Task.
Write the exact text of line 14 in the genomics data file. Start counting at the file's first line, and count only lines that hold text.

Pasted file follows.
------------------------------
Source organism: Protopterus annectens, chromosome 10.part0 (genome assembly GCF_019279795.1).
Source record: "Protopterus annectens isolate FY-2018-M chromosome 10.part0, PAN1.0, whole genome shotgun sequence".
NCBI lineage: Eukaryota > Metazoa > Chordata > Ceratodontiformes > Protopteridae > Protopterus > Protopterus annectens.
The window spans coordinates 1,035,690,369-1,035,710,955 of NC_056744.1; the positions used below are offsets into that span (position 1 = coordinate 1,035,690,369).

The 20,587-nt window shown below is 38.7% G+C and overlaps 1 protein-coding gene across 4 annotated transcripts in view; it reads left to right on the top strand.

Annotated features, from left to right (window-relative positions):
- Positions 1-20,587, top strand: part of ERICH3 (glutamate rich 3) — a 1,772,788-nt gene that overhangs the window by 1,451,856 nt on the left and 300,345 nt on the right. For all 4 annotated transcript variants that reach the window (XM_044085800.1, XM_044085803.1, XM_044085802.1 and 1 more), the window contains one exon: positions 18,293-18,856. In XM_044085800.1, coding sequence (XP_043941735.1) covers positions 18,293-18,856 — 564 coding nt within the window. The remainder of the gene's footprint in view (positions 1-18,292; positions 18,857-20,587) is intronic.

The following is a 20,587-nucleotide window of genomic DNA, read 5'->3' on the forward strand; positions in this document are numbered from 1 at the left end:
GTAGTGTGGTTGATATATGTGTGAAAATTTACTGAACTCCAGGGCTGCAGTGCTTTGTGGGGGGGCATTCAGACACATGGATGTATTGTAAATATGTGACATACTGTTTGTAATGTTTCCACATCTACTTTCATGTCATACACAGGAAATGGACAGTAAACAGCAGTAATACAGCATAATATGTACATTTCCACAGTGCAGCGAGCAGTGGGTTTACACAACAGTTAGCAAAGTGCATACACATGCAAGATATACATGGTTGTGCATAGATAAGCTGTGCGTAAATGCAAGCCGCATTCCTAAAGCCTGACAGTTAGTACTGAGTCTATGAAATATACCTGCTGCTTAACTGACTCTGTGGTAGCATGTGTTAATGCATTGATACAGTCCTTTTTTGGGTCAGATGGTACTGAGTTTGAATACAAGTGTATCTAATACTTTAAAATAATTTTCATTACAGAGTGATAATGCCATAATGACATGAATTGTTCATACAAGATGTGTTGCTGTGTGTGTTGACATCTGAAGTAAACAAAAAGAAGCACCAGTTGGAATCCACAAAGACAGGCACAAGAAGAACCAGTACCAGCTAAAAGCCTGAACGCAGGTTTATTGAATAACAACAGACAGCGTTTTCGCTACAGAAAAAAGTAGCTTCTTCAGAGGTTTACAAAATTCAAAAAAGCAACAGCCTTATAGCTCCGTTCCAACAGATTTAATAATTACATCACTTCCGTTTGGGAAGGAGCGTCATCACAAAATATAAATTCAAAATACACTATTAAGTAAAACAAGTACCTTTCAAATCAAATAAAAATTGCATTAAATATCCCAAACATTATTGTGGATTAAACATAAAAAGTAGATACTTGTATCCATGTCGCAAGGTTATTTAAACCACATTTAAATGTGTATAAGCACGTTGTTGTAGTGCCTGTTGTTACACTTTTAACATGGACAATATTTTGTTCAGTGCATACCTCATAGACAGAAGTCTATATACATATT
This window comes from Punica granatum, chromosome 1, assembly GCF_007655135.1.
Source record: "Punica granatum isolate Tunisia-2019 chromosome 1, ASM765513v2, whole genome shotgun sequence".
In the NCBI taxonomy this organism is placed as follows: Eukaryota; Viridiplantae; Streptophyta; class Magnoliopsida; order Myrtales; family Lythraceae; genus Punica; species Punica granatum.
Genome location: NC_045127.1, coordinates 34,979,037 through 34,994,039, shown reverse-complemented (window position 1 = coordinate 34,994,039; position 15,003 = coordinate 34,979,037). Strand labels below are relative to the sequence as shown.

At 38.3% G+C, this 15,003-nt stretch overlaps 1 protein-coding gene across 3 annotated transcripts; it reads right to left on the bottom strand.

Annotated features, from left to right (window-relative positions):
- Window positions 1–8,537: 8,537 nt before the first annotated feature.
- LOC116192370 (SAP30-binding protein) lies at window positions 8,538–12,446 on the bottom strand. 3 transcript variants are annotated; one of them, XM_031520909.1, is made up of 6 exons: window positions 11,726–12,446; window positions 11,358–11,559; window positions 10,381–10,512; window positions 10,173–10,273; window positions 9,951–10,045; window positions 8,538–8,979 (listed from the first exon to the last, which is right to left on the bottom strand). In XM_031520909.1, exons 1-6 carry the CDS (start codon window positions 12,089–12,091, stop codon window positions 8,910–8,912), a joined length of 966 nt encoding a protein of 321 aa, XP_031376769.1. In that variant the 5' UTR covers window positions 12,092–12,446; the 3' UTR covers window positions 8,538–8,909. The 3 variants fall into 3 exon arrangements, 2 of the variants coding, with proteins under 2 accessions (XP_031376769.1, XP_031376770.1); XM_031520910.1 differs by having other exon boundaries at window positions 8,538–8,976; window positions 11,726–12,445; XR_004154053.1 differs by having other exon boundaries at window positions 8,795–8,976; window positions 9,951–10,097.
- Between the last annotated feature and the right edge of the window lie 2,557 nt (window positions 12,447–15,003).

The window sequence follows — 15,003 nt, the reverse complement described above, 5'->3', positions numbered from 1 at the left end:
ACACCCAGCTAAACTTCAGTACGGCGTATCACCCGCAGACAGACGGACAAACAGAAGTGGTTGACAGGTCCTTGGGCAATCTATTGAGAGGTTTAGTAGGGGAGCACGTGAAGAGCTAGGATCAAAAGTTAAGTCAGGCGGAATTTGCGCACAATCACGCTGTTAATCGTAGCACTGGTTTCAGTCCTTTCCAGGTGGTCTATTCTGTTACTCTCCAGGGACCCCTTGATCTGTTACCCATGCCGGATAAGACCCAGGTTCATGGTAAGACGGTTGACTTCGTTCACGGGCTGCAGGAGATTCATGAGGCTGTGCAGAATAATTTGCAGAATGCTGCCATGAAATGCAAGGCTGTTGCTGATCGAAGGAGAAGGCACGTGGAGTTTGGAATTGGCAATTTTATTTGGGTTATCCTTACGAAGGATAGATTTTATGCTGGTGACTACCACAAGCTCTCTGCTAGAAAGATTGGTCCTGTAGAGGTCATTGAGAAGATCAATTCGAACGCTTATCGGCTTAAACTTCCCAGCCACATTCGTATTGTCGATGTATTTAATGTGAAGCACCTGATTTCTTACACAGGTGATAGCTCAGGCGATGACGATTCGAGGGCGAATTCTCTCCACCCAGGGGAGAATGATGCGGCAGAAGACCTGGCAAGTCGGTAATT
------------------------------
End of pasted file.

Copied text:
At 38.3% G+C, this 15,003-nt stretch overlaps 1 protein-coding gene across 3 annotated transcripts; it reads right to left on the bottom strand.